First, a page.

An effective leader should understand major principles of organizational change, development and behavior. Morgan (2006) introduced (and provided an in-depth analysis of) certain metaphors to use to evaluate organizations’ effectiveness.
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These metaphors help analyze effectiveness of the organizational structure and behavior; it can also help evaluate performance of the company and each employee (Renz, 2009). It is possible to consider two metaphors to illustrate this point. Organizations as machines and organizations as systems are two metaphors which can be used to evaluate different aspects of the organization.
Organization as a machine is a metaphor that depicts the organization as a machine where all systems work according to some algorithms (Morgan, 2006). Departments are seen as different subsystems of a single machine. The major focus is made on productivity and performance. Such concepts as bureaucracy and technocracy become central. In terms of this metaphor, organizations function according to a plan with no deviation (Morgan, 2006).
This metaphor can help evaluate the effectiveness of the strategy chosen. When seeing an organization as a machine, it is rather easy to trace deviations from the plan if any. Performance can also be easily evaluated as it is rather easy to check whether the organization or a particular employee reaches goals set (or even starts working on time) or not.
Nonetheless, there is a drawback in this metaphor which prevents leaders from evaluating interpersonal relationships within the company. However, effective leaders should be aware of the relationships existing in the company (Kinicki & Kreitner, 2009). The use of this metaphor is also ineffective when concentrating on the change and development of new creative ideas as machines do not create, they only perform.
Another metaphor can help focus on relationships within the organization. Unlike the metaphor considered above, the present one does not focus on performance or efficiency. According to Morgan (2006), it is possible to consider the organization as a system of political activity.
Thus, such concepts as leadership, power, conflict and relationships come to the fore. In terms of this theory, the leader can trace a variety of links between employees and departments. This can help the leader understand needs and aspirations of the employees, which, in its turn, will help to develop proper approaches applicable in various situations with different individuals.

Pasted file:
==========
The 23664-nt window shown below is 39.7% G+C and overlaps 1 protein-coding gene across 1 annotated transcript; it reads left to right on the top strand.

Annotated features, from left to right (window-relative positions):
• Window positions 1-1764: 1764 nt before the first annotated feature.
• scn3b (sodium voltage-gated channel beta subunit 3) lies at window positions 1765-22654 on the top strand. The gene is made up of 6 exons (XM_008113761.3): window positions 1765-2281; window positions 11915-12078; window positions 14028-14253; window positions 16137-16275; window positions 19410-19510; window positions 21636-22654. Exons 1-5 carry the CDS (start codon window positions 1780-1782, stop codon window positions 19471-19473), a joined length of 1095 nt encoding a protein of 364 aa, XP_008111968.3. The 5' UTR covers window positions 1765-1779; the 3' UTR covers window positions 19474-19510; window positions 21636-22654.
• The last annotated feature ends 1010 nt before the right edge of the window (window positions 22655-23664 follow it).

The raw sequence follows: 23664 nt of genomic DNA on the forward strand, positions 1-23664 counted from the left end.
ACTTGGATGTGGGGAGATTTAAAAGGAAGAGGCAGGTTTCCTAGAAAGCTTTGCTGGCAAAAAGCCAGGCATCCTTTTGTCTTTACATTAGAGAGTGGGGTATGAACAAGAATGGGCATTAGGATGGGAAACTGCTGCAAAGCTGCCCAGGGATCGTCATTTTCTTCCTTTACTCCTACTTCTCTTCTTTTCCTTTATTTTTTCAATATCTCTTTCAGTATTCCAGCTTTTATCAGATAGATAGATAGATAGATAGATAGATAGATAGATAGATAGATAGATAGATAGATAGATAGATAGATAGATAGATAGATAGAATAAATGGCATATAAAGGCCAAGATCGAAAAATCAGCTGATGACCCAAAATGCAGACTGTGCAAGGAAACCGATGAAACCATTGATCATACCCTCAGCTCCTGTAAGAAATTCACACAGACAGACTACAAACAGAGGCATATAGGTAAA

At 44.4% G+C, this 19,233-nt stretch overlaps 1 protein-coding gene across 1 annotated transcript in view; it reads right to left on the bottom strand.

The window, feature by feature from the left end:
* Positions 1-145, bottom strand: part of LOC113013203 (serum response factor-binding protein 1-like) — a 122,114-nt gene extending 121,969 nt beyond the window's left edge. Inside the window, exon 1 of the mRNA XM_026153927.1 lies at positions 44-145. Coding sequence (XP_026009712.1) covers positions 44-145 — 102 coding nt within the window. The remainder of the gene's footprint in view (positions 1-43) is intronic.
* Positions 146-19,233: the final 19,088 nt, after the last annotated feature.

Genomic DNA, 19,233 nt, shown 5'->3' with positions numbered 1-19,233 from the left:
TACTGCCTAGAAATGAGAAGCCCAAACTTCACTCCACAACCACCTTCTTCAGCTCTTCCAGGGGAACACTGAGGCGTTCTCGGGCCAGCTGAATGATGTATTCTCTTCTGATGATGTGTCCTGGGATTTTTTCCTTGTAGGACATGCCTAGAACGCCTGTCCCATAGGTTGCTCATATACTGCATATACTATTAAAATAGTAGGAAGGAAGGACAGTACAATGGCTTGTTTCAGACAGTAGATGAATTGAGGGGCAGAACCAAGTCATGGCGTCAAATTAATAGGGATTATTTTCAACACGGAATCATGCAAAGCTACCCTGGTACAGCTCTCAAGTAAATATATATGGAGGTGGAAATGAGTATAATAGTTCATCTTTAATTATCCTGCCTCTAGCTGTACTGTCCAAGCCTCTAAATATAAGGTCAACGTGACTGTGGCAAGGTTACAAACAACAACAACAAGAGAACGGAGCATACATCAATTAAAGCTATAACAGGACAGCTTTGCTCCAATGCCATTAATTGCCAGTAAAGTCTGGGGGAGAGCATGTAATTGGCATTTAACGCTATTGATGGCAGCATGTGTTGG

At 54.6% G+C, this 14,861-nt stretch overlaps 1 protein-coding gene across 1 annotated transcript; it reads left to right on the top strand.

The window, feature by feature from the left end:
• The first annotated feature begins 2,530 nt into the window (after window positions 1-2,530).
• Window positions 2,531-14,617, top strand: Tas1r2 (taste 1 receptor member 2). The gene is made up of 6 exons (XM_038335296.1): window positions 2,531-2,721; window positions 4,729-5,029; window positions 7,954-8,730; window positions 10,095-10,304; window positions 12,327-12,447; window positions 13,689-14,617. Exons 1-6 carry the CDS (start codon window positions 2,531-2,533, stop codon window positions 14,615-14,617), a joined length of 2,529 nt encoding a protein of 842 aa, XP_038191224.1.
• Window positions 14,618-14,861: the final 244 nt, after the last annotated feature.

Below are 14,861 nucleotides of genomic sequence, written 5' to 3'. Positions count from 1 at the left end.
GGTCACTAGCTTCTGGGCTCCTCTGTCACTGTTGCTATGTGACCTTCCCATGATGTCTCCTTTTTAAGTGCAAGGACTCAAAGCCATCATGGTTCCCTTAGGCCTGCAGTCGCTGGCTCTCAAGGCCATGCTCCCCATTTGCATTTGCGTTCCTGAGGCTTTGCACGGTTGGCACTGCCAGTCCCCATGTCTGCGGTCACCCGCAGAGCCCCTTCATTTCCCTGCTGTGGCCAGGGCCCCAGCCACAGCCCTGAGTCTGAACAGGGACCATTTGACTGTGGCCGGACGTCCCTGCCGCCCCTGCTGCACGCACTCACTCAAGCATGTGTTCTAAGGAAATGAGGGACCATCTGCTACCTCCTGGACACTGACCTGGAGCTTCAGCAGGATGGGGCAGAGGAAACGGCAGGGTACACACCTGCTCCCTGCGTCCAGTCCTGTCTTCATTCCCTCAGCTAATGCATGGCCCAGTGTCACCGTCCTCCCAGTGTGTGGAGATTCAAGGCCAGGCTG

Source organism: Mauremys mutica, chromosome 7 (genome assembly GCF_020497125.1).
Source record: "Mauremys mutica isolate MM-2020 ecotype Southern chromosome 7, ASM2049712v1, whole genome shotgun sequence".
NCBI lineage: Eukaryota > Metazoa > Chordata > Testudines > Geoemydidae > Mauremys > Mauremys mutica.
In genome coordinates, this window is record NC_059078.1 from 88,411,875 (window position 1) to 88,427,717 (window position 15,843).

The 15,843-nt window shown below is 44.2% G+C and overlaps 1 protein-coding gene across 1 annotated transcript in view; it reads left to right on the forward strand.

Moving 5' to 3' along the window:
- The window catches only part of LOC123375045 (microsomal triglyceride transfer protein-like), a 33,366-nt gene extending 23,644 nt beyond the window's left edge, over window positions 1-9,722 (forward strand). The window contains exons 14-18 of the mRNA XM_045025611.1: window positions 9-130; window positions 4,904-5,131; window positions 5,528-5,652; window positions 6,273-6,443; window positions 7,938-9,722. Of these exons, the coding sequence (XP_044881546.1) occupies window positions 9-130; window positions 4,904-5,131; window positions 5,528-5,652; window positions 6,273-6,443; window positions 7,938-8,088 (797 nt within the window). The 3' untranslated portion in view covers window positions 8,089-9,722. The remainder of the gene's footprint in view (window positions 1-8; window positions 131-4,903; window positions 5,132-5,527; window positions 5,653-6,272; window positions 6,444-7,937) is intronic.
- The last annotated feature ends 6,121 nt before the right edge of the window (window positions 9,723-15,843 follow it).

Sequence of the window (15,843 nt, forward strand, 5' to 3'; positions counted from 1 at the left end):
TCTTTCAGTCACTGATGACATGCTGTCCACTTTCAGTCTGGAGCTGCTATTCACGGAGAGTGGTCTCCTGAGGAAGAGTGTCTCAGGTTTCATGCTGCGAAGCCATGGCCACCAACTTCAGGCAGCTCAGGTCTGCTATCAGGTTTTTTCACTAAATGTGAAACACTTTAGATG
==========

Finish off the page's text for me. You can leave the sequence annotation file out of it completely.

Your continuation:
However, this organizational metaphor prevents the leader from properly evaluating efficiency and performance of the employees and the entire company. It is hardly possible to trace development of innovative ideas. This metaphor is rather ‘narrow’ as it focuses on a particular aspect of organizational behavior.
Remarkably, the two metaphors focus on different concepts and are somewhat ‘narrow’. Nevertheless, when used together, these metaphors can help evaluate performance of the organization. More so, leaders should exploit all the metaphors revealed by Morgan (2006) as they reflect a particular facet of organizational development. The use of these metaphors will help the leader get a complete analysis of an organization.
In conclusion, it is possible to note that Morgan’s metaphors are helpful when it comes to analysis of organizational behavior. Each metaphor focuses on a particular facet and, hence, it is important to use all the metaphors to have all the necessary data to develop proper approaches and leadership strategies. More so, it is vital to switch between the metaphors in different periods of the organization’s lifetime as sometimes leaders should pay more attention to particular concepts.
Kinicki, A., & Kreitner, R. (2009). Organizational behavior. Burr Ridge, ILL: McGraw Hill.
Morgan, G. (2006). Images of organizations. Thousand Oaks, CA: Sage.
Renz, L.M. (2009). Metaphor: Imagery devices used by Morgan to describe organizations as culture and psychic prisons. Emerging Leadership Journeys, 2(1), 54-65.